I remember a long conversation I had once with a vampire named Bordick, some time in the late seventeenth century. He was one of the oldest I’d ever met, meaning we had a good deal in common with one another, because how often does one get to compare two-hundred-year-old war stories with someone else? We got onto the subject of the somewhat unfair public perception of vampires—a perception that was actually worse in the seventeenth century than now. It was Bordick’s theory that people, in overreacting to vampires, tend to create their own monsters. He meant this rather literally.
As he told it, some time around his first century the villagers of a small Latvian hamlet figured out what he was and decided to do something about it. So one afternoon they sealed up the crypt where he was spending his daylight hours. Without elaborating on why they did this—he wasn’t bothering anybody and had restricted his nightly drinking mainly to livestock—he pointed out that this is just about the stupidest thing you can possibly do to a vampire, because they don’t starve to death like people. They just get hungrier.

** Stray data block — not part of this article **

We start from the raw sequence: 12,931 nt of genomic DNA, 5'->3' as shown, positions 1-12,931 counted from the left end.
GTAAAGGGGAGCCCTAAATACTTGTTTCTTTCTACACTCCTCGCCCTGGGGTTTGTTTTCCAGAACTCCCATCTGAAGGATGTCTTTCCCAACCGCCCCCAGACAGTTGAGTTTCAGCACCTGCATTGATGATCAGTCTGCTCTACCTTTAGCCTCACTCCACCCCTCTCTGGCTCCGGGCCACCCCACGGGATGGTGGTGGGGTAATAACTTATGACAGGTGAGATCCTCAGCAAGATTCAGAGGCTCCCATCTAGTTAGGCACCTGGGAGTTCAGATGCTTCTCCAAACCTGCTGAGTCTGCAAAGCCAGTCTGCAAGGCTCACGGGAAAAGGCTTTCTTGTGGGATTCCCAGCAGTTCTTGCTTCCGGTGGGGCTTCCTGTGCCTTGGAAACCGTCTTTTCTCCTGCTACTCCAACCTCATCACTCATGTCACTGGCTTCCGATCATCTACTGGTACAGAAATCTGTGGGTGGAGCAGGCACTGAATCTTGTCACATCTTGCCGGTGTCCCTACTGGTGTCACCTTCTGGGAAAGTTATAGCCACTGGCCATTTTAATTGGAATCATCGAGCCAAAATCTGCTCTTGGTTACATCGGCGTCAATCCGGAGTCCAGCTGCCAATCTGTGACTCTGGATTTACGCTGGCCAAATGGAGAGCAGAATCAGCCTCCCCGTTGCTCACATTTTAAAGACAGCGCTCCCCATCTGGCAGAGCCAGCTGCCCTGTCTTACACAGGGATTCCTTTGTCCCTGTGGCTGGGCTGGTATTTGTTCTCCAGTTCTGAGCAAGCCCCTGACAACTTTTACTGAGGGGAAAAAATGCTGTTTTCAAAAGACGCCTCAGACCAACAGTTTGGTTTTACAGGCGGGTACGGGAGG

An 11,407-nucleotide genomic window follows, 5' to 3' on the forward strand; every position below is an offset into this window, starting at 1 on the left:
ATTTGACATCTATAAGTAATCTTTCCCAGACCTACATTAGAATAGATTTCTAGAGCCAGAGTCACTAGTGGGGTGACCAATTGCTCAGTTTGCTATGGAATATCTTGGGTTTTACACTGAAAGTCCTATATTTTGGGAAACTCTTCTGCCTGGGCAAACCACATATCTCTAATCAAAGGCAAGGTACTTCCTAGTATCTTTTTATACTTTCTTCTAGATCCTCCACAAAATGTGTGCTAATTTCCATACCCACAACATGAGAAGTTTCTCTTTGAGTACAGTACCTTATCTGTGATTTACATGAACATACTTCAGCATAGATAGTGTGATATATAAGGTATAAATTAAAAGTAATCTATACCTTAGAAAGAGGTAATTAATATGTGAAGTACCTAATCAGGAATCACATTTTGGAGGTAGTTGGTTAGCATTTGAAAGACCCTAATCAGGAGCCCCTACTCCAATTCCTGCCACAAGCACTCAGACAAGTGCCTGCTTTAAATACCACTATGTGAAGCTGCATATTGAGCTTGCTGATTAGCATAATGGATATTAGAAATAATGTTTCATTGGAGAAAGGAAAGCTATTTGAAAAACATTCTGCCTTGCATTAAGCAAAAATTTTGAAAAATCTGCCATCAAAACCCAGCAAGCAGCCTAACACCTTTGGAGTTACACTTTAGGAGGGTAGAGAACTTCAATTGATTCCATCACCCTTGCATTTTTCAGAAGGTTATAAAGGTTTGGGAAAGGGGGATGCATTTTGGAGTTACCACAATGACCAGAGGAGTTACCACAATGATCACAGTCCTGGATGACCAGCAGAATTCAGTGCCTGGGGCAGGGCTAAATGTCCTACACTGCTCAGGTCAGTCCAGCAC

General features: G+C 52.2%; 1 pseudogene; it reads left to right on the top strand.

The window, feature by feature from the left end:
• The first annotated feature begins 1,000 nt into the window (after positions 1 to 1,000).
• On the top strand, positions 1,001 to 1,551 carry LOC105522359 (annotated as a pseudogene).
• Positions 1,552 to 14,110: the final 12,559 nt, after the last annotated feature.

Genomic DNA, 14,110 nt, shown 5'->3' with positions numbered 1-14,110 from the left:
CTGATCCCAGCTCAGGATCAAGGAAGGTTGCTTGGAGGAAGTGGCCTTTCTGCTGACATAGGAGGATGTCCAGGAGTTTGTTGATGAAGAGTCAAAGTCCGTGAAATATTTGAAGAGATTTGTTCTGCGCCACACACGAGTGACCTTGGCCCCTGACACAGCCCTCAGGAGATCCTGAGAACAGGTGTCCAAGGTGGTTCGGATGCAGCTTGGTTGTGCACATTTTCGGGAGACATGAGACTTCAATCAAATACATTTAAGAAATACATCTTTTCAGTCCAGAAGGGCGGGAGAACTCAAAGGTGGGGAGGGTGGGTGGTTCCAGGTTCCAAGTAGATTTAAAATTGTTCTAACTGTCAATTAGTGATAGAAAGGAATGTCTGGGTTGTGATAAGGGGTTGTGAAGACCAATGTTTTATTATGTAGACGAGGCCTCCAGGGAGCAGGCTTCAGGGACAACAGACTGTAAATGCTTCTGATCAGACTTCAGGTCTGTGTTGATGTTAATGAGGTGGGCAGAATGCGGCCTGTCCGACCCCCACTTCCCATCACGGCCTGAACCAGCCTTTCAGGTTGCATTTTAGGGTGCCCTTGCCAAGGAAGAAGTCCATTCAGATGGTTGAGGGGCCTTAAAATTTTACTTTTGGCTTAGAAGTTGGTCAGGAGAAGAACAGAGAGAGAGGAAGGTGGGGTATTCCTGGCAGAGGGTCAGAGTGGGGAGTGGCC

Hang out with a vampire who drinks a small allotment of blood two or three times a week and you’ll swear there’s hardly any difference between him and your average human. But one who hasn’t drunk in two or three weeks isn’t the best company around. The hungry ones tend to fixate on your neck a lot, which can be very uncomfortable, and it becomes obvious somewhat quickly that they aren’t listening to what you’re saying because they’re too preoccupied listening to your heart pumping. It’s like conversing with somebody who’s wearing a Walkman, only much more disturbing.
According to Bordick, anything longer than thirty days is utter agony. Two months and this constant pain spawns dementia. Longer than that and you’ve got a vampire who is, mentally, entirely too far gone to listen to any sort of reason whatsoever. So after a full calendar year sealed up in that crypt, Bordick was utterly out of his mind.